The turf war between the moderate and hardline factions of the Hurriyat Conference in Kashmir came under the WikiLeaks spotlight on Sunday.
According to American diplomatic cables released by WikiLeaks, moderate leader Mirwaiz Umar Farooq counselled against issuing of a passport to hardliner Syed Ali Shah Geelani who wanted to go to the US for medical treatment, saying he would "stir up trouble".
"When we met (the) Mirwaiz in February, he said it would be a big mistake for the GOI (Government of India) to issue Geelani a passport to travel, because he would stir up trouble," said a March 2007 US embassy cable.
The cable with a subject title, Kashmiri Rejectionist Hardliner Geelani Seeks US Visa was written by Pyatt - apparently the then US charge d'affaires in New Delhi Geoffrey Pyatt.
Geelani had applied for a visa to travel to the US for treatment for cancer in his remaining kidney.
The US had later denied him as visa. While making a cost-benefit analysis of issuing a visa, the US official believed Geelani's travel to the US would "physically" take him out of the political picture in India.
"(The) Mirwaiz will not have Geelani breathing down his neck in a delicate political moment in the Valley," the diplomatic cable said, referring to the Indo-Pakistan dialogue process.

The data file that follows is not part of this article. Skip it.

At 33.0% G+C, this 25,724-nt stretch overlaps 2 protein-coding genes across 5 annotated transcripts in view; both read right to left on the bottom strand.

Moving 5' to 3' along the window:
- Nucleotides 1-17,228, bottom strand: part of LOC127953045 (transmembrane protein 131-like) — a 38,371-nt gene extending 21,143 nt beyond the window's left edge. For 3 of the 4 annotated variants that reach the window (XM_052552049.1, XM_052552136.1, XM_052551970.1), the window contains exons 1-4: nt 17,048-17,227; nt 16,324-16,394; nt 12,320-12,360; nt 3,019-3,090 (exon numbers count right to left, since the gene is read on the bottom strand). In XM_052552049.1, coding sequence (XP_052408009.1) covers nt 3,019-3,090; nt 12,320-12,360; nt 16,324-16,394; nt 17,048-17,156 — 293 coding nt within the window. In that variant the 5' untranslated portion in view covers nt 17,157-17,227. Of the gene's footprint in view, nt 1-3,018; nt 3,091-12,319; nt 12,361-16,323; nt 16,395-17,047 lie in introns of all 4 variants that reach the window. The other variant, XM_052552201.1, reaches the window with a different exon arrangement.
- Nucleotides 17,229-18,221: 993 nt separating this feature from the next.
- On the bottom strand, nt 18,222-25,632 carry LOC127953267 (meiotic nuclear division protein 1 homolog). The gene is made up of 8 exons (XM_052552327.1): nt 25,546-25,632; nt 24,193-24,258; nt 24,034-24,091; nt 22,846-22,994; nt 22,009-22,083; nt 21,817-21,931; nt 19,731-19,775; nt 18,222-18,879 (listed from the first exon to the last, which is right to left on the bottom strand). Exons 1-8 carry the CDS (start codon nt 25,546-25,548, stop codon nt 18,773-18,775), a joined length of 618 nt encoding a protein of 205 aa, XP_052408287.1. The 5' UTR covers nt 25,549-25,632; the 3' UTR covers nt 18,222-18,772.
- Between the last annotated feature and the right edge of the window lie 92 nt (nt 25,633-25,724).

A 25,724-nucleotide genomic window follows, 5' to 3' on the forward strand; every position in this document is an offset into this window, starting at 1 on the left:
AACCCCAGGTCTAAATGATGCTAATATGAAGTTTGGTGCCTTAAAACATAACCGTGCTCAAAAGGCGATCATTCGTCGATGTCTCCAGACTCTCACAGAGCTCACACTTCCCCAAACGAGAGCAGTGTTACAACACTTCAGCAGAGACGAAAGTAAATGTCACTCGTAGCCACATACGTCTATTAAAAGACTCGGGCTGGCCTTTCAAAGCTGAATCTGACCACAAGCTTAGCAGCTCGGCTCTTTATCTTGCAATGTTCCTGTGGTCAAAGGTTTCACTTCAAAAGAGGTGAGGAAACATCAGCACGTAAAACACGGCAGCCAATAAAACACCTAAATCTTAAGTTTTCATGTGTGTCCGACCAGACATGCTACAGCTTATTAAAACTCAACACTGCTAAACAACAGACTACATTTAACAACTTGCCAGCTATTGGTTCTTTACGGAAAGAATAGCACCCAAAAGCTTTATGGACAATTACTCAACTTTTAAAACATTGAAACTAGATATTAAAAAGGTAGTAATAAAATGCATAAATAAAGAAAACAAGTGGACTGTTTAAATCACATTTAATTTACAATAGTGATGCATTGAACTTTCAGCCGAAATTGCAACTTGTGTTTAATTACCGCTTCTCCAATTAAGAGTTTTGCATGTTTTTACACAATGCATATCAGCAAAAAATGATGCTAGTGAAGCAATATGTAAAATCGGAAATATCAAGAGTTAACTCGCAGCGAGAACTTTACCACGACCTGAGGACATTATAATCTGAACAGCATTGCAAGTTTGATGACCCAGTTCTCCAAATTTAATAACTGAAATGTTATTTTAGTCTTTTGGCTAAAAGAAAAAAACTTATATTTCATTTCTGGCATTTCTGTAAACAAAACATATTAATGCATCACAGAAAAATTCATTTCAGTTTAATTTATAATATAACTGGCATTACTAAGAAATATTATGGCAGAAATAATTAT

Washington had mulled an alternative plan of sending Geelani to a third country like Singapore where he would not engage in as much "grandstanding or fundraising" supported by the local Kashmiri community.
Reacting to the contents of the cable, the Mirwaiz denied being part of any such conversation.
"I have no authority to issue passports or visas. So why would I ask people not to issue any passport to Geelani sahib?" he asked.
"In fact, when we went to Pakistan in the bus (in 2005), we insisted that Geelani sahib be part of the delegation."
Another leaked cable from February 2007 to the US state department under the title Preparing For Elections, said the Mirwaiz was contemplating contesting the elections in Jammu and Kashmir assembly elections in 2008.
In another cable titled Kashmiri Politics As Filthy as Dal Lake, US diplomats said corruption in the Valley cut across party lines.
"Most Kashmiris take it as an article of faith that politically-connected Kashmiris take money from both India and Pakistan," the cable said.
With agency inputs